*CLICK* PHOTOS OF THE FRASER 2021

Since Time Immemorial, the Fraser River has shaped the lives of those who inhabit the river basin. From the Rocky Mountains to the Salish Sea, the Fraser Watershed is home to over three million people, each with their own unique view of the river.

*Click* Photos of the Fraser brings together these points of view in a juried collection collection of photographs submitted by members of the local community. For the exhibit’s eleventh year, we are pleased to partner with the New Westminster Photography Club. Every year, *Click* runs with a different theme to tie all the photos together, and 2021’s theme is ‘Resilience‘. The ongoing COVID-19 pandemic has necessitated cooperation and teamwork, as well as resilience in the face of hardship. We believe this theme to be timely.

Photos are submitted to one of three categories:

  • The River Wild (environmental)
  • The Working River (economic)
  • The River’s People (socio-cultural)

Winning entries are selected for each category, plus one by popular vote, for a total of four winners. These, along with twelve Honourable Mentions, are currently on display at the Fraser River Discovery Centre, and we encourage you to stop by and see them in-person!

All thirty seven entries, including the winners for each category, have been published here in a special virtual gallery. We hope you enjoy this year’s edition of  *Click* Photos of the Fraser!

People’s Choice Winner

Every year, a single photograph is selected by popular vote to win the People’s Choice Award.
As this year’s event saw the FRDC partner with the New Westminster Photography Club, club members determined that Chasing the Boom, by Nancy Matheson, was deserving of this honour.

A Tugboat, the Dorothy Mackenzie, navigating log booms through the Fraser River between New Westminster and Queensborough.
A tugboat steering the end of a long log boom through a narrow passageway. Taken near the Queensborough Railway Bridge.

Click 2021: Winning Entries

Please enjoy the three winners for this year’s exhibit! One winner is selected for each sub-category:

The Working River (Economic): A Quiet Observer, by Michal Fedeles

Image shows a Fraser Port tugboat emerging from a fogbank on the Fraser River.
A tugboat captain on a watch on the Fraser River. Taken at New Westminster.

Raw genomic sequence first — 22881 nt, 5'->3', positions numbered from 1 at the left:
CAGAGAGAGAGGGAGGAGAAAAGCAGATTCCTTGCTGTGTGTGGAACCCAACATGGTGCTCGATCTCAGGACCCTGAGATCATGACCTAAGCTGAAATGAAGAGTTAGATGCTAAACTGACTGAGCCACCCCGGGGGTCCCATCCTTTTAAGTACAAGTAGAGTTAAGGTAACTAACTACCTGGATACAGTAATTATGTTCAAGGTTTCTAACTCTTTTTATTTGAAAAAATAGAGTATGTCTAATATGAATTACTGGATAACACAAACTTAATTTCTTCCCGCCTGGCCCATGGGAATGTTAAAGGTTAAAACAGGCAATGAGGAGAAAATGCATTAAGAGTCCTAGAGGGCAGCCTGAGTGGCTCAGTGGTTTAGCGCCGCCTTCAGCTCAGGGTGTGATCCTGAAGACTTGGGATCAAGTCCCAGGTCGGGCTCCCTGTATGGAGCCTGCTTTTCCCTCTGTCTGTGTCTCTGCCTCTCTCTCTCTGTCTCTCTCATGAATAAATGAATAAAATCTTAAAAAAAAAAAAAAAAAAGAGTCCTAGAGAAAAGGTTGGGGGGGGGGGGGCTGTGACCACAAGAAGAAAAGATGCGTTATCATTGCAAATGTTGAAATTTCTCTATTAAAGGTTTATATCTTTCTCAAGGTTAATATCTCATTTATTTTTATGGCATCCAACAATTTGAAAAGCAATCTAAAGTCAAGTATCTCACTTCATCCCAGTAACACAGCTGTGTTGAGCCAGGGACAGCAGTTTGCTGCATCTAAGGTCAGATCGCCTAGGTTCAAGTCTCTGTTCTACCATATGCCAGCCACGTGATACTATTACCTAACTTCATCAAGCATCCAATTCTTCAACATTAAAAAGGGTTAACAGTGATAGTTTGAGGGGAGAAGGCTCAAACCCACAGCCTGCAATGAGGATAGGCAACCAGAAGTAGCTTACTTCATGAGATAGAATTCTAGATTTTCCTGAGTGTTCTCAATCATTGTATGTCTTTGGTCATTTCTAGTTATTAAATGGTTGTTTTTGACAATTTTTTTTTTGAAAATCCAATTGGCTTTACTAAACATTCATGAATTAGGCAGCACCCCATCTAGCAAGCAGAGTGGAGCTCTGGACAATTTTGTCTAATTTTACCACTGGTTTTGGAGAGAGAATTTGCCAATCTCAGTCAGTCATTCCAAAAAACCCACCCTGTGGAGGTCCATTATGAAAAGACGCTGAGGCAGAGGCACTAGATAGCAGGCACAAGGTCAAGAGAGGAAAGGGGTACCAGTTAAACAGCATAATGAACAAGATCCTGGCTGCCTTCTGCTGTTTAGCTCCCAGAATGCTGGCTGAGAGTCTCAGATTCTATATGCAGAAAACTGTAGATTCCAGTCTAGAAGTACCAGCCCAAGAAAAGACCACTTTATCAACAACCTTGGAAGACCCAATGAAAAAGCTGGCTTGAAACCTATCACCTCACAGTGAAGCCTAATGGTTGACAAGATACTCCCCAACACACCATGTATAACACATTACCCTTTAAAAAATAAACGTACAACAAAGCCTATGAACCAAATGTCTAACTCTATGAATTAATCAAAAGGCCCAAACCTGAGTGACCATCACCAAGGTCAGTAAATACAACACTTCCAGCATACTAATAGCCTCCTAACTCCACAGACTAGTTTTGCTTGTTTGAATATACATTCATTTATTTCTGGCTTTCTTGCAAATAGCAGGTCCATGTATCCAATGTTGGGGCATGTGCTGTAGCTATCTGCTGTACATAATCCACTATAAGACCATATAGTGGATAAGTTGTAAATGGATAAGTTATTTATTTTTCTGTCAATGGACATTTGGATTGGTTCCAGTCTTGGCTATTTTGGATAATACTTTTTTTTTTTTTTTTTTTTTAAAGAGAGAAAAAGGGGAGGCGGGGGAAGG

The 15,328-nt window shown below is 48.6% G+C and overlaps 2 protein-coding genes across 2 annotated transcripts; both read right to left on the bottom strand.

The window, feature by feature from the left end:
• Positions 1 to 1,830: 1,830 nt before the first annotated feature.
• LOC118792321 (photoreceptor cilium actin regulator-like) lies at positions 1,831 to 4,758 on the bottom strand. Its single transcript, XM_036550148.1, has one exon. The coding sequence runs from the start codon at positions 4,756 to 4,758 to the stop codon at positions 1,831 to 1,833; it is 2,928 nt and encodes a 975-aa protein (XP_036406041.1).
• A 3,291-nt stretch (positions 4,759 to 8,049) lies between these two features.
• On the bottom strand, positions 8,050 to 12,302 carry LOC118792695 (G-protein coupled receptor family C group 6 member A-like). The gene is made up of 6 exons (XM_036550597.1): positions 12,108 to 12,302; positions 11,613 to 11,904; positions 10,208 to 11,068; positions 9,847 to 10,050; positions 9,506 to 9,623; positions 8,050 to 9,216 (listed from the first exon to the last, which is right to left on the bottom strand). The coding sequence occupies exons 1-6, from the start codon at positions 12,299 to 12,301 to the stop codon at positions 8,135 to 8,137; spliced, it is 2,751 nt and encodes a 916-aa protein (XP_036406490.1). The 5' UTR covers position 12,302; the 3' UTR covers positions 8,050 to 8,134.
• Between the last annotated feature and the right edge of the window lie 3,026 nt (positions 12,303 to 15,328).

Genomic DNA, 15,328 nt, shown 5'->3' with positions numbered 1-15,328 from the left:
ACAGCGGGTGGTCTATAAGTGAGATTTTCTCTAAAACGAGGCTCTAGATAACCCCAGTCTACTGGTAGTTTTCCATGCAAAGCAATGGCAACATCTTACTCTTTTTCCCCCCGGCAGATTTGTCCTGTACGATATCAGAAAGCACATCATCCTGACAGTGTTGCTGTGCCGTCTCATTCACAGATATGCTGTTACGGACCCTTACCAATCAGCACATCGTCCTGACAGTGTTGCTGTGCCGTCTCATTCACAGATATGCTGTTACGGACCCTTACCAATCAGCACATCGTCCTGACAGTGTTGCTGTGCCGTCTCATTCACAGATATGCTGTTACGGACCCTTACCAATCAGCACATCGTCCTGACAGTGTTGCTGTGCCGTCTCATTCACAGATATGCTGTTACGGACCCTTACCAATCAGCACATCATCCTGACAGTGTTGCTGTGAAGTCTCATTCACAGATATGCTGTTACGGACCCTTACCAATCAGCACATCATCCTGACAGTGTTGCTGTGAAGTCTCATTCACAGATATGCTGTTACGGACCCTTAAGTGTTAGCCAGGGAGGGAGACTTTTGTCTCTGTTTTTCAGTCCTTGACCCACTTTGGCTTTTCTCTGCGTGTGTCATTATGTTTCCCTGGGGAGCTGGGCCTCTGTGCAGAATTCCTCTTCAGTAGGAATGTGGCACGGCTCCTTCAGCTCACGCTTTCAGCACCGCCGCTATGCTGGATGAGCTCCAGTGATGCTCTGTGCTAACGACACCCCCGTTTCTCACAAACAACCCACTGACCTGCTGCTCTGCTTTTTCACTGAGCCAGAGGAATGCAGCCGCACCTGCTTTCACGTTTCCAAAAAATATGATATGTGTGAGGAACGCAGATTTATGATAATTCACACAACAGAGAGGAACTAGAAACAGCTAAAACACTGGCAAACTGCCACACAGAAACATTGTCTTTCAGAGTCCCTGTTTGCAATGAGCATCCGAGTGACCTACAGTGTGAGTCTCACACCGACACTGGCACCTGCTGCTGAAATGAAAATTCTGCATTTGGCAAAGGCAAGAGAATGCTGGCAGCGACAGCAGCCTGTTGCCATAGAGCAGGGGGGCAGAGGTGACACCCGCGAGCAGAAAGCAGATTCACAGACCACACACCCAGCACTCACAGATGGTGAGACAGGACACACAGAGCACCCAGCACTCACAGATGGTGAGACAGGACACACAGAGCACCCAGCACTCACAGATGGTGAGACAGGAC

The River Wild (Environmental): The Path to the River, by Deanna Thorson

Image shows a wooden walkway leading to the Fraser River. On either side of the walkway, branches and ferns are visible.
Wooden pathway leading over a swampy area to a river beach. Taken at The foot of Annacis Island near Gordons Food Services.

The River’s People (Socio-cultural): Work and Leisure, by Peter Eisenbock

Image shows a man fishing on the banks of the Fraser River. In the background, two tugboats are steering a log boom downriver.
The river is many things to many people. A place to work and a place to enjoy a quiet afternoon fishing. Taken at Foreshore Park, Burnaby.

Category: The Working River (economic)

The Fraser River is an economic centre for the province, generating over 42,000 jobs and supporting the livelihoods of numerous communities. Please enjoy this year’s take of Resilience for the Working River!

Category: The River Wild (environmental)

The Fraser River is home to an incredible array of wildlife, from ghostly sturgeon and migratory Pacific Salmon to hundreds of species of migratory birds. Preserving this incredible biodiversity is a key challenge facing Fraser River organizations, and we hope you enjoy this snapshot of the River Wild!

Category: The River’s People (socio-cultural)

The Fraser Watershed is home to over three million people, and all have their own unique stories to tell and experiences of the Fraser River. From living by the river’s edge to boating on its turbid waters, please enjoy this snapshot of people going about their daily lives, resilient in the face of all the hardships that COVID-19 has brought.

Thank you to the New Westminster Photography Club for contributing to this year’s exhibit!

Photography rights belong to their respective owners.